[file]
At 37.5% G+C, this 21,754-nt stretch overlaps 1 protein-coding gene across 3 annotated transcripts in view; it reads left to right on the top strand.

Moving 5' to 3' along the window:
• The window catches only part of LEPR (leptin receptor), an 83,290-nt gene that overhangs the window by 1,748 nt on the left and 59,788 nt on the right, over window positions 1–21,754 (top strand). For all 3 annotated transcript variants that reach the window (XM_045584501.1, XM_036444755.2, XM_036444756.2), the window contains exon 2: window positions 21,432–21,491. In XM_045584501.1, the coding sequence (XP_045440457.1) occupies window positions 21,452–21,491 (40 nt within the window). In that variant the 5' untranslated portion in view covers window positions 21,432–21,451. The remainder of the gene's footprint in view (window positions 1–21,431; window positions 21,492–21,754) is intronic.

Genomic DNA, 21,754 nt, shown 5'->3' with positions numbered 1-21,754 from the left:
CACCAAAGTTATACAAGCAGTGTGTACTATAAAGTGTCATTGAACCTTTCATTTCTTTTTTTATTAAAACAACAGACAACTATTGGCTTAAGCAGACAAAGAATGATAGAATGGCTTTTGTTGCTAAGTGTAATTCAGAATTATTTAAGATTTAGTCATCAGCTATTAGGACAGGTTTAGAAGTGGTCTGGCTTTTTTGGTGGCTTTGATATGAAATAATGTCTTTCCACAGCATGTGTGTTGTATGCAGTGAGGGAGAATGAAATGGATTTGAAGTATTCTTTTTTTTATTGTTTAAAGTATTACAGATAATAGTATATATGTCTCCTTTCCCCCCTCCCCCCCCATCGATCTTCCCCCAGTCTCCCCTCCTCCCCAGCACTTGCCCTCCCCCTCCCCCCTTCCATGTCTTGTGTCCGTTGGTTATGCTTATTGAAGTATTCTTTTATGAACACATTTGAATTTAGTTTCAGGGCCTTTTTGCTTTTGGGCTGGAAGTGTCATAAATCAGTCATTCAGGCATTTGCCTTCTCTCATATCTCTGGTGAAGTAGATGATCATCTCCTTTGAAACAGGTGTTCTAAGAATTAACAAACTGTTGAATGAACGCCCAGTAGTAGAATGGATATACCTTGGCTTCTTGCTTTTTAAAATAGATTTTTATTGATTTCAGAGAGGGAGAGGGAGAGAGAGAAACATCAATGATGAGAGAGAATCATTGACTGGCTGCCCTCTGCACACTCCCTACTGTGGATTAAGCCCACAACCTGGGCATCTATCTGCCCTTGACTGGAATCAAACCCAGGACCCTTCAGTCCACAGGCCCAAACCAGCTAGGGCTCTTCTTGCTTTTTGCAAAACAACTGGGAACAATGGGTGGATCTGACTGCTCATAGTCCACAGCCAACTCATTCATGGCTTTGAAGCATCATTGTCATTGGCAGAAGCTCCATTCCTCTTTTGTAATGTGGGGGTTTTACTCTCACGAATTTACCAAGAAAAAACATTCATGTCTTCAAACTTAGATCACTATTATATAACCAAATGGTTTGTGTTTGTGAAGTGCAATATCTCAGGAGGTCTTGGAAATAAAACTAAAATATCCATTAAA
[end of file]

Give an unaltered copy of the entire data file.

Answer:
At 37.5% G+C, this 21,754-nt stretch overlaps 1 protein-coding gene across 3 annotated transcripts in view; it reads left to right on the top strand.

Moving 5' to 3' along the window:
• The window catches only part of LEPR (leptin receptor), an 83,290-nt gene that overhangs the window by 1,748 nt on the left and 59,788 nt on the right, over window positions 1–21,754 (top strand). For all 3 annotated transcript variants that reach the window (XM_045584501.1, XM_036444755.2, XM_036444756.2), the window contains exon 2: window positions 21,432–21,491. In XM_045584501.1, the coding sequence (XP_045440457.1) occupies window positions 21,452–21,491 (40 nt within the window). In that variant the 5' untranslated portion in view covers window positions 21,432–21,451. The remainder of the gene's footprint in view (window positions 1–21,431; window positions 21,492–21,754) is intronic.

Genomic DNA, 21,754 nt, shown 5'->3' with positions numbered 1-21,754 from the left:
CACCAAAGTTATACAAGCAGTGTGTACTATAAAGTGTCATTGAACCTTTCATTTCTTTTTTTATTAAAACAACAGACAACTATTGGCTTAAGCAGACAAAGAATGATAGAATGGCTTTTGTTGCTAAGTGTAATTCAGAATTATTTAAGATTTAGTCATCAGCTATTAGGACAGGTTTAGAAGTGGTCTGGCTTTTTTGGTGGCTTTGATATGAAATAATGTCTTTCCACAGCATGTGTGTTGTATGCAGTGAGGGAGAATGAAATGGATTTGAAGTATTCTTTTTTTTATTGTTTAAAGTATTACAGATAATAGTATATATGTCTCCTTTCCCCCCTCCCCCCCCATCGATCTTCCCCCAGTCTCCCCTCCTCCCCAGCACTTGCCCTCCCCCTCCCCCCTTCCATGTCTTGTGTCCGTTGGTTATGCTTATTGAAGTATTCTTTTATGAACACATTTGAATTTAGTTTCAGGGCCTTTTTGCTTTTGGGCTGGAAGTGTCATAAATCAGTCATTCAGGCATTTGCCTTCTCTCATATCTCTGGTGAAGTAGATGATCATCTCCTTTGAAACAGGTGTTCTAAGAATTAACAAACTGTTGAATGAACGCCCAGTAGTAGAATGGATATACCTTGGCTTCTTGCTTTTTAAAATAGATTTTTATTGATTTCAGAGAGGGAGAGGGAGAGAGAGAAACATCAATGATGAGAGAGAATCATTGACTGGCTGCCCTCTGCACACTCCCTACTGTGGATTAAGCCCACAACCTGGGCATCTATCTGCCCTTGACTGGAATCAAACCCAGGACCCTTCAGTCCACAGGCCCAAACCAGCTAGGGCTCTTCTTGCTTTTTGCAAAACAACTGGGAACAATGGGTGGATCTGACTGCTCATAGTCCACAGCCAACTCATTCATGGCTTTGAAGCATCATTGTCATTGGCAGAAGCTCCATTCCTCTTTTGTAATGTGGGGGTTTTACTCTCACGAATTTACCAAGAAAAAACATTCATGTCTTCAAACTTAGATCACTATTATATAACCAAATGGTTTGTGTTTGTGAAGTGCAATATCTCAGGAGGTCTTGGAAATAAAACTAAAATATCCATTAAA